Yuma Territorial Prison State Historic Park
Yuma Territorial Prison guard tower
Yuma Territorial Prison State Historic Park is inside the city of Yuma. The Park is open daily from 8:00 AM to 5:00 PM except on Thanksgiving Day and Christmas Eve (when the doors close at 2:00 PM), and the Park is always closed on Christmas Day.
The Yuma Territorial Prison was built in 1876 and was in operation for 33 years. The first 7 inmates were brought in on July 1, 1876 and locked into cells that they had built themselves. In all, 3,069 people (29 women included) served time in this prison. Hardly any of them served out their full sentences because paroles and pardons were pretty easy to come by in those days. Of the 111 who died in the prison, nearly all died of tuberculosis, a common disease in the early years of the West. As county governments were responsible for capital punishment, no executions ever took place here.
The territorial prison had a reputation for being a very nasty place, but evidence shows that it was a model institution for its time and was quite humanely administered (except for the ball-and-chain placed on would-be escapists and the dark cells (the "holes") for rule-breakers). The prison ran an excellent school for the convicts with a very good library. The prisoners also had regular attention from a doctor and access to a good hospital.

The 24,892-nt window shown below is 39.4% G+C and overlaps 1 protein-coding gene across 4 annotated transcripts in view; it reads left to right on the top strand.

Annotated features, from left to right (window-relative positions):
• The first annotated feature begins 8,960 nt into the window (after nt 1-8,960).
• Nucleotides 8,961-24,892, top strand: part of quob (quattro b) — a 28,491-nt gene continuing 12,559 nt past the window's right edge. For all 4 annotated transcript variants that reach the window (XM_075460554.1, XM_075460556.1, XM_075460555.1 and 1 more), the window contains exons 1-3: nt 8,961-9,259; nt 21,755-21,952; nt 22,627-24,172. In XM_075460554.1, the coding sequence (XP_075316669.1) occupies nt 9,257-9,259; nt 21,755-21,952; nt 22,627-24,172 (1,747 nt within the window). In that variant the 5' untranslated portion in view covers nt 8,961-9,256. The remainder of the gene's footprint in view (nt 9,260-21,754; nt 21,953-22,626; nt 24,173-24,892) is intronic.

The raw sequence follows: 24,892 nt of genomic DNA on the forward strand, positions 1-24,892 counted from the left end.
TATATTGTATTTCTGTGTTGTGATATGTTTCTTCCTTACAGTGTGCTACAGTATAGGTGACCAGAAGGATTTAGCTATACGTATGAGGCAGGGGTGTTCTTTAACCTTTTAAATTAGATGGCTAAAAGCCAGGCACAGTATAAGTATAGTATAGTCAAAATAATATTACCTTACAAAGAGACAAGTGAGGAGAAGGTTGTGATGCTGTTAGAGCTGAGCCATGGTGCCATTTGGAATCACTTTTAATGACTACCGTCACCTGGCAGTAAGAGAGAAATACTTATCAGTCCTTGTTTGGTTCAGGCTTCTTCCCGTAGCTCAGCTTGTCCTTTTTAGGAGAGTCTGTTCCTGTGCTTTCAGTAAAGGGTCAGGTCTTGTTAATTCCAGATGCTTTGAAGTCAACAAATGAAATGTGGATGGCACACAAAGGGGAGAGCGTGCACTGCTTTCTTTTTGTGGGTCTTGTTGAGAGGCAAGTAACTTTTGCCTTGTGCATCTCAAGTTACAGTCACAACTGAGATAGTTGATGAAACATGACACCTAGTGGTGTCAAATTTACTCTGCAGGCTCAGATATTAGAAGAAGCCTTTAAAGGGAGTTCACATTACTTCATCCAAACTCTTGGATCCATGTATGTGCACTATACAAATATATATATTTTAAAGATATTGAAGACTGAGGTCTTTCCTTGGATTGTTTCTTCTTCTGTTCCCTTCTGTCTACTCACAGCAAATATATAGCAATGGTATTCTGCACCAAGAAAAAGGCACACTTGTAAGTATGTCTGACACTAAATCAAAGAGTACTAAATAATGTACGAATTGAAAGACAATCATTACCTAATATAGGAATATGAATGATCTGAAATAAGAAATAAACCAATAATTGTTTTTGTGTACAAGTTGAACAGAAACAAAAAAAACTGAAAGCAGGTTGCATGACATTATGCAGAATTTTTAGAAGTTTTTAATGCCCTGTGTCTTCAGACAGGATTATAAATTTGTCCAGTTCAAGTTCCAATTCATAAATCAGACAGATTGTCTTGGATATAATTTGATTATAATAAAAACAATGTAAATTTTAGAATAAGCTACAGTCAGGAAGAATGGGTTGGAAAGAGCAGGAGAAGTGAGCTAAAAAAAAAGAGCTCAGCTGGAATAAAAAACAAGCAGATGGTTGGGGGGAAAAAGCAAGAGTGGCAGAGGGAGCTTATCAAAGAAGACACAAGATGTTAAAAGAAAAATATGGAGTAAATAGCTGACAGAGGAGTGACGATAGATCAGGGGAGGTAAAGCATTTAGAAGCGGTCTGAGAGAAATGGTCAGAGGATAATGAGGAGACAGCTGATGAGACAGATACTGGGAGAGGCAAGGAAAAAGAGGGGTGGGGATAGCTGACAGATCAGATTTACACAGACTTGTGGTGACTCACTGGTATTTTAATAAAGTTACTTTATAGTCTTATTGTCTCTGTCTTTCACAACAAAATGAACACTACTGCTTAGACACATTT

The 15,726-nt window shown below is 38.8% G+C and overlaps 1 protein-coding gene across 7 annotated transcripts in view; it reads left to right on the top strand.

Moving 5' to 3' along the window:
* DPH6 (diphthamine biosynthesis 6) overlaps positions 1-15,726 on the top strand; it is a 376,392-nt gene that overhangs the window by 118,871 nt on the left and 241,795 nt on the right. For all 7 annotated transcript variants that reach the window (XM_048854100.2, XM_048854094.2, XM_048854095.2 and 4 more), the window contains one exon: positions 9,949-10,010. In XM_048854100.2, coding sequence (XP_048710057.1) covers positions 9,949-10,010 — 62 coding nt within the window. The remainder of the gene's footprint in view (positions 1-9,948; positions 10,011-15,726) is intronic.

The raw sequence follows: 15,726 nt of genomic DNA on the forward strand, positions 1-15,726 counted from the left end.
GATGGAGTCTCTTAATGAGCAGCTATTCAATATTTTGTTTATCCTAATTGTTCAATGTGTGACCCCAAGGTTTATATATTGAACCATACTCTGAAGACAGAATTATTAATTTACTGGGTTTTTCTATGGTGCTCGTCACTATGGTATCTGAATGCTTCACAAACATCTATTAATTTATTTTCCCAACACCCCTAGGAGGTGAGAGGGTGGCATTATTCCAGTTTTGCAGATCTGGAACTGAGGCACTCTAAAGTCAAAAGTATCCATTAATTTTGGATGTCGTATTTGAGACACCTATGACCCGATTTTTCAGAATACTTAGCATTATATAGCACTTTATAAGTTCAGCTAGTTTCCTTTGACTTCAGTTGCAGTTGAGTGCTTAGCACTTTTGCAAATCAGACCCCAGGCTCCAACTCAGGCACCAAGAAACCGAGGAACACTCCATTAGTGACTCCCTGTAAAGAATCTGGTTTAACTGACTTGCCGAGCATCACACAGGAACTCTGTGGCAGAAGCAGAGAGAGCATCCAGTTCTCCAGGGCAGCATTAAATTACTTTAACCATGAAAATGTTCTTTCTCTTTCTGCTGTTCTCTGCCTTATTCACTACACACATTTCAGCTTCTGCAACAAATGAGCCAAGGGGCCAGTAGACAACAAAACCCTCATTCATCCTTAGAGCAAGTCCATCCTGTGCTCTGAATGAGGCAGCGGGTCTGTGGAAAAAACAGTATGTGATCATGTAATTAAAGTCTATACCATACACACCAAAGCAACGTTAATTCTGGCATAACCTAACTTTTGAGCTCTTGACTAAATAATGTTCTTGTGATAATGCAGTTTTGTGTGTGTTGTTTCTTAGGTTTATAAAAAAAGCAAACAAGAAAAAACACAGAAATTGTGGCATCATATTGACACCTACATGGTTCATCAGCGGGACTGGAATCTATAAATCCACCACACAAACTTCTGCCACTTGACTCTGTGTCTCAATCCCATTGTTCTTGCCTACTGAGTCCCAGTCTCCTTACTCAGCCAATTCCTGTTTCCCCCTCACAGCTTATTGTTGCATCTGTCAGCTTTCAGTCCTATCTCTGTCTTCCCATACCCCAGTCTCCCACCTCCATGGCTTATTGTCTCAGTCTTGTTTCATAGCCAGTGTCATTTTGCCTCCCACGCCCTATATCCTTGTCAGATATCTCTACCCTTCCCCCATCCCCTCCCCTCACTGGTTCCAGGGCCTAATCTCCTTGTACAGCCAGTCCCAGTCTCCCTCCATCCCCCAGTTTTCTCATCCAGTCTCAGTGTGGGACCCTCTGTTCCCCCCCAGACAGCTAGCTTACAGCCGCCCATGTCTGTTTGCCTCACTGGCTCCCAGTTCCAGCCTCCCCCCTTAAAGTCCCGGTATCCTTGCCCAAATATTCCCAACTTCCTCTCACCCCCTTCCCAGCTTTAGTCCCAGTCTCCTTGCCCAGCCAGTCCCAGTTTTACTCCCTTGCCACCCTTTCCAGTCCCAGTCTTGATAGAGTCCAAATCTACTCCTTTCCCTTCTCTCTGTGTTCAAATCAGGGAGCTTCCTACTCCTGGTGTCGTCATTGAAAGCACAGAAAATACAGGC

In 1907, there was severe overcrowding and the state set aside land in Florence for a new facility. Convicts were transported to Florence and they built the new prison. The last prisoner left Yuma on September 15, 1909. From 1910 to 1914 the prison was occupied by Yuma Union High School. In the 1920's, a lot of railroad hobos stayed here and the Depression era saw whole families move in. For many years before the state saw the value of a historic state park here, the local townsfolk used the buildings for free construction materials. Today, there's just the cells, the main gate and a guard tower left, but they're enough to give you a glimpse into a convict's lifestyle in the late 1800's.
The Yuma Territorial Prison State Historic Park also has a museum, restrooms and a picnic area on-site.
The cell blocks
Photo of guard house courtesy of Wikipedia userid Pretzelpaws, CCA-by-SA 3.0 License
Photos of main entrance and cell blocks courtesy of Ralph Hawkins, CCA-by-SA 3.0 License